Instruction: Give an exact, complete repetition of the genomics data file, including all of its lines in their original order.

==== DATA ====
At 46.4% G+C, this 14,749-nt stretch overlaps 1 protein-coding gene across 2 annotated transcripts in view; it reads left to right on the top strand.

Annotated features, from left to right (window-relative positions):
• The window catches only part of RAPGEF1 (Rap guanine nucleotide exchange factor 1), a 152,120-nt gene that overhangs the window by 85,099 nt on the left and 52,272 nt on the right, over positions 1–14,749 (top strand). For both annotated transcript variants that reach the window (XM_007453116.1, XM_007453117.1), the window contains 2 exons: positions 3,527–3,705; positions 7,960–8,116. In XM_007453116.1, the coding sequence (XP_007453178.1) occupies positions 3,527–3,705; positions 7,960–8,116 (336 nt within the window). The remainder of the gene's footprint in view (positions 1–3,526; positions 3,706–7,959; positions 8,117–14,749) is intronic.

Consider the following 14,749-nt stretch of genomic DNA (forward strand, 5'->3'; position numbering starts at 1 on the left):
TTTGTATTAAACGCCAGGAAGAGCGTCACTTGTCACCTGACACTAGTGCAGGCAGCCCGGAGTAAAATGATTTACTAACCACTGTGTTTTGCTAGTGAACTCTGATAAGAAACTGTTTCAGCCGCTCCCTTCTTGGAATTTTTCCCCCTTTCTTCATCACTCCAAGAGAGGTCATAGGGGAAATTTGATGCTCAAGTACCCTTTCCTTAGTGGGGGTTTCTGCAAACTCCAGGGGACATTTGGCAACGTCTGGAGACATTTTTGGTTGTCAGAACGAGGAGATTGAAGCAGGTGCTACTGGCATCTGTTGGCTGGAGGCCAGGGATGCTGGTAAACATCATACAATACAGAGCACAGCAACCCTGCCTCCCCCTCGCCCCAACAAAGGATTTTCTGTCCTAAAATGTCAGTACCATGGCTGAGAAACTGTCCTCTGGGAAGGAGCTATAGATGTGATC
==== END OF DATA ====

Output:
At 46.4% G+C, this 14,749-nt stretch overlaps 1 protein-coding gene across 2 annotated transcripts in view; it reads left to right on the top strand.

Annotated features, from left to right (window-relative positions):
• The window catches only part of RAPGEF1 (Rap guanine nucleotide exchange factor 1), a 152,120-nt gene that overhangs the window by 85,099 nt on the left and 52,272 nt on the right, over positions 1–14,749 (top strand). For both annotated transcript variants that reach the window (XM_007453116.1, XM_007453117.1), the window contains 2 exons: positions 3,527–3,705; positions 7,960–8,116. In XM_007453116.1, the coding sequence (XP_007453178.1) occupies positions 3,527–3,705; positions 7,960–8,116 (336 nt within the window). The remainder of the gene's footprint in view (positions 1–3,526; positions 3,706–7,959; positions 8,117–14,749) is intronic.

Consider the following 14,749-nt stretch of genomic DNA (forward strand, 5'->3'; position numbering starts at 1 on the left):
TTTGTATTAAACGCCAGGAAGAGCGTCACTTGTCACCTGACACTAGTGCAGGCAGCCCGGAGTAAAATGATTTACTAACCACTGTGTTTTGCTAGTGAACTCTGATAAGAAACTGTTTCAGCCGCTCCCTTCTTGGAATTTTTCCCCCTTTCTTCATCACTCCAAGAGAGGTCATAGGGGAAATTTGATGCTCAAGTACCCTTTCCTTAGTGGGGGTTTCTGCAAACTCCAGGGGACATTTGGCAACGTCTGGAGACATTTTTGGTTGTCAGAACGAGGAGATTGAAGCAGGTGCTACTGGCATCTGTTGGCTGGAGGCCAGGGATGCTGGTAAACATCATACAATACAGAGCACAGCAACCCTGCCTCCCCCTCGCCCCAACAAAGGATTTTCTGTCCTAAAATGTCAGTACCATGGCTGAGAAACTGTCCTCTGGGAAGGAGCTATAGATGTGATC